BIOGRAPHICAL AND CRITICAL SOURCES:
Book, March-April, 2003, Kristin Kloberdanz, review of Lucky Stars, p. 82.
Booklist, June, 1994, Mary Ellen Quinn, review of Cha Cha Cha, p. 1770; April, 1996, Melanie Duncan, review of Infernal Affairs, p. 1422; March, 1997, Melanie Duncan, review of Princess Charming, p. 1110; May, 1999, Vanessa Bush, review of Sis Boom Bah, p. 1577; April, 2000, Kristin Kloberdanz, review of Name Dropping, p. 1434; February, 2001, Deborah Rysso, review of Female Intelligence, p. 1039; January 1, 2002, Danise Hoover, review of The Secret Ingredient, p. 810; March 15, 2003, Kathleen Hughes, review of Lucky Stars, p. 1274; June 1, 2006, Patty Engelmann, review of Some Nerve, p. 47.
Entertainment Weekly, April, 1997, Vanessa V. Friedman, review of Princess Charming, p. 63.
Kirkus Reviews, May, 1995, review of The Club, p. 576; January, 1996, review of Infernal Affairs, p. 13; February, 1997, review of Princess Charming, pp. 160-161; December, 1997, review of Crystal Clear, pp. 1792-1793; April, 2000, review of Name Dropping, p. 497; February, 2001, review of Female Intelligence, p. 129; December 1, 2001, review of The Secret Ingredient, p. 1362; February 1, 2003, review of Lucky Stars, p. 163; January 15, 2004, review of Best Enemies, p. 54; April 15, 2005, review of An Ex to Grind, p. 439; June 15, 2006, review of Some Nerve, p. 593.
Library Journal, June, 1994, Nancy Pearl, review of Cha Cha Cha, pp. 158-159; April, 1999, Elizabeth Mary Mellett, review of Sis Boom Bah, p. 129; April, 2000, Elizabeth Mary Mellett, review of Name Dropping, p. 130; January, 2001, Joyce Smothers, review of Female Intelligence, p. 154; January, 2004, Karen Core, review of Best Enemies, p. 156; April 1, 2005, Elizabeth M. Mellett, review of An Ex to Grind, p. 86.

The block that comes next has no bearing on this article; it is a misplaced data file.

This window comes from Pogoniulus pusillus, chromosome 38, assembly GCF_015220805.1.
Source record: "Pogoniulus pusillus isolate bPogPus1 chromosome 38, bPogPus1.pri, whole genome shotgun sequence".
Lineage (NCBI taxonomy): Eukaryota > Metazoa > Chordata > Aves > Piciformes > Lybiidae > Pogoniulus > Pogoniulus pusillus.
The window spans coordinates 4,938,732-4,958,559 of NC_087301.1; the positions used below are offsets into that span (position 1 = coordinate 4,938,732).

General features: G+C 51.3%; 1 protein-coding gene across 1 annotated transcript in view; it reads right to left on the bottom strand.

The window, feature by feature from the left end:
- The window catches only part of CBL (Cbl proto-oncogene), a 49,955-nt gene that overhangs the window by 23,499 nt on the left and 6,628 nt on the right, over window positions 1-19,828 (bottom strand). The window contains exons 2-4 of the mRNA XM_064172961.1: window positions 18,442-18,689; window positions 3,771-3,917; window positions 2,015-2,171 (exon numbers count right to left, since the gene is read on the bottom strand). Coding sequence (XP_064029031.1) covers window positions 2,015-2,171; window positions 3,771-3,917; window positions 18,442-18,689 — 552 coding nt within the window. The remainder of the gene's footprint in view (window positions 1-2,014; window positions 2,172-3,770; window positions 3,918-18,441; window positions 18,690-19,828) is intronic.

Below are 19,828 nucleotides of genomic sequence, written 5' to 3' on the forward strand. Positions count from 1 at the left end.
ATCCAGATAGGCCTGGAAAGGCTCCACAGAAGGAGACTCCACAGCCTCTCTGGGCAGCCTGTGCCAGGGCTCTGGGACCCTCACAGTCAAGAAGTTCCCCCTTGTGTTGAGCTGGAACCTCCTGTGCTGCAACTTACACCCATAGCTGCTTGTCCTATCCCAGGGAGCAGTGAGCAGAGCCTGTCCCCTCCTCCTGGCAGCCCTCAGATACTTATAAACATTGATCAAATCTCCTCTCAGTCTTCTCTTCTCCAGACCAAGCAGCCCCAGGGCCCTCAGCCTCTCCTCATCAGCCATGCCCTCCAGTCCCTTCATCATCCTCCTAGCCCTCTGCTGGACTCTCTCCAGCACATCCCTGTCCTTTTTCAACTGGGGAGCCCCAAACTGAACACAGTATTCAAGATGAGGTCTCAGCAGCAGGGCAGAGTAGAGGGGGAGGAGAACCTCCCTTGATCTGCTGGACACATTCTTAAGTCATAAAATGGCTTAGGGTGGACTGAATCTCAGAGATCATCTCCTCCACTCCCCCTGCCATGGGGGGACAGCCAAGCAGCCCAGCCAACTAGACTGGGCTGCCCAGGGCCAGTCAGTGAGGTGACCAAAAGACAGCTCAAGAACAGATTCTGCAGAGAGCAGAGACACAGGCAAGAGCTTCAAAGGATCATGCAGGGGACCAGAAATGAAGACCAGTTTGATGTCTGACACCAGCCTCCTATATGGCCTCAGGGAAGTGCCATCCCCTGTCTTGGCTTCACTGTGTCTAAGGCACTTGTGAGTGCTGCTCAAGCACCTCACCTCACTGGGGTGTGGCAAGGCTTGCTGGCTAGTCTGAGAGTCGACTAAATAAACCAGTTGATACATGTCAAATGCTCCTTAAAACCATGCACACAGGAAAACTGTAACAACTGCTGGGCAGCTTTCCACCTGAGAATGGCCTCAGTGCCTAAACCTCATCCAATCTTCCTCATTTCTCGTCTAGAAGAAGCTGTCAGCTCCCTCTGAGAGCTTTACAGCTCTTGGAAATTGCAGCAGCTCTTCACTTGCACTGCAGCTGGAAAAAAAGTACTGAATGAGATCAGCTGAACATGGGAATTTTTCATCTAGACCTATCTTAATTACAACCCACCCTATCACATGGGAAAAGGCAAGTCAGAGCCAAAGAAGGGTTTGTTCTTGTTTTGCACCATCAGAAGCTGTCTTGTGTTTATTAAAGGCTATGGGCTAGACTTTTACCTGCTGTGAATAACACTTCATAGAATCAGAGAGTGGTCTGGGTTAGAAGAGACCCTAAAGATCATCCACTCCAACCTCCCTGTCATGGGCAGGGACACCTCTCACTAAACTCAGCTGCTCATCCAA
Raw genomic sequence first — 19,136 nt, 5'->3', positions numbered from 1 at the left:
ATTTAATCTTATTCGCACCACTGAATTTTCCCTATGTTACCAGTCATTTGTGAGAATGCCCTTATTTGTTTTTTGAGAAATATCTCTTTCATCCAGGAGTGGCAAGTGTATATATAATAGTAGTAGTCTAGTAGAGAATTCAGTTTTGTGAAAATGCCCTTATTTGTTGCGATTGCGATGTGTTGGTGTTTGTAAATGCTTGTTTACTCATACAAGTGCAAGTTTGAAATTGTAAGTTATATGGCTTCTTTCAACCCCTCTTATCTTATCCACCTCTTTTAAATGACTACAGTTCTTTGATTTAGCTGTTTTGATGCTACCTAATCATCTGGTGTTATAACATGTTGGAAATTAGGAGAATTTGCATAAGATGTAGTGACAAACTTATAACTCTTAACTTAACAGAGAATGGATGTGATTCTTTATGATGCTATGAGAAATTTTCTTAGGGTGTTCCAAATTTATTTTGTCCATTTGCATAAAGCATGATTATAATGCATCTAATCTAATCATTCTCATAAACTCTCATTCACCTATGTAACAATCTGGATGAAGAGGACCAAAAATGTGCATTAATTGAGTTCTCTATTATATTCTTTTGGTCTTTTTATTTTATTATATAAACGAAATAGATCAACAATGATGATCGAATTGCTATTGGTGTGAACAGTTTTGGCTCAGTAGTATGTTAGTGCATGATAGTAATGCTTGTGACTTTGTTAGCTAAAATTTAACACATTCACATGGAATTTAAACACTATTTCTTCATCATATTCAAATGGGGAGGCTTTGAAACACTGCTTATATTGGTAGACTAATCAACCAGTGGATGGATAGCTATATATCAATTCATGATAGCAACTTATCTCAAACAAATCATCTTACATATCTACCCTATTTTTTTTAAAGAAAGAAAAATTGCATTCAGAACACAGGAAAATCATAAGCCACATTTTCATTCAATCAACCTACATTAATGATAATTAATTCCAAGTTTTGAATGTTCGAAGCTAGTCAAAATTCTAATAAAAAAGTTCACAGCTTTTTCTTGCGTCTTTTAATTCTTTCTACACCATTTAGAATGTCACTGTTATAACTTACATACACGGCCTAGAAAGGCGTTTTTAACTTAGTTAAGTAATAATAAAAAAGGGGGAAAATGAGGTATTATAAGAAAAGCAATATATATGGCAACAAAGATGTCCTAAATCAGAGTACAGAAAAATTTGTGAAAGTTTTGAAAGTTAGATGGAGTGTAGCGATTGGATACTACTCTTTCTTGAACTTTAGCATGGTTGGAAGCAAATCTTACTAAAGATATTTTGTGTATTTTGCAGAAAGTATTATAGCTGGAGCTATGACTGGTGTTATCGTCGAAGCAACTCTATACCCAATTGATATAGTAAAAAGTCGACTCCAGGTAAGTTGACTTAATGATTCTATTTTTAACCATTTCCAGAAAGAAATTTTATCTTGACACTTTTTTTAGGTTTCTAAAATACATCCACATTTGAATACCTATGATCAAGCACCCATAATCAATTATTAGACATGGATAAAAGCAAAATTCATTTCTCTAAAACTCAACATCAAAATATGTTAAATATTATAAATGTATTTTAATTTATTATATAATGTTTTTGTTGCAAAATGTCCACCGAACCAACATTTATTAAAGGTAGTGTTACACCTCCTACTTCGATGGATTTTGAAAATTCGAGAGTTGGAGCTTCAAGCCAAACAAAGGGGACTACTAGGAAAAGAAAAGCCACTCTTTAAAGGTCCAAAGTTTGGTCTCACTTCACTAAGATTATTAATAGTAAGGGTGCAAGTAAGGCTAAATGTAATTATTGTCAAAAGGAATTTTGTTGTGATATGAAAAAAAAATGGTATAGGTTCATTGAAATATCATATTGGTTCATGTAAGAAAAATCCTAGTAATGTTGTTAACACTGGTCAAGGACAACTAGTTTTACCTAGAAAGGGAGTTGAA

People Weekly, April, 1996, Pam Lambert, review of Infernal Affairs, p. 35; June, 1997, Cynthia Sanz, review of Princess Charming, p. 37; June, 1999, Amy Waldman, review of Sis Boom Bah, p. 51.
Publishers Weekly, June, 1994, review of Cha Cha Cha, p. 57; May, 1995, review of The Club, p. 51; January, 1996, review of Infernal Affairs, pp. 57-58; November, 1997, review of Crystal Clear, p. 51; March, 1999, review of Sis Boom Bah, p. 45; April, 2000, review of Name Dropping, p. 59; February, 2001, review of Female Intelligence, p. 55; December 10, 2001, review of The Secret Ingredient, p. 49; March 3, 2003, review of Lucky Stars, p. 52; December 1, 2003, review of Best Enemies, p. 38; May 9, 2005, review of An Ex to Grind, p. 37; May 15, 2006, review of Some Nerve, p. 44.
Jane Heller Home Page, http://www.janeheller.com (September 22, 2006).
Romance Reader, http://www.theromancereader.com/ (September 22, 2006), Susan Scribner, review of Princess Charming; review of Sis Boom Bah; review of Name Dropping.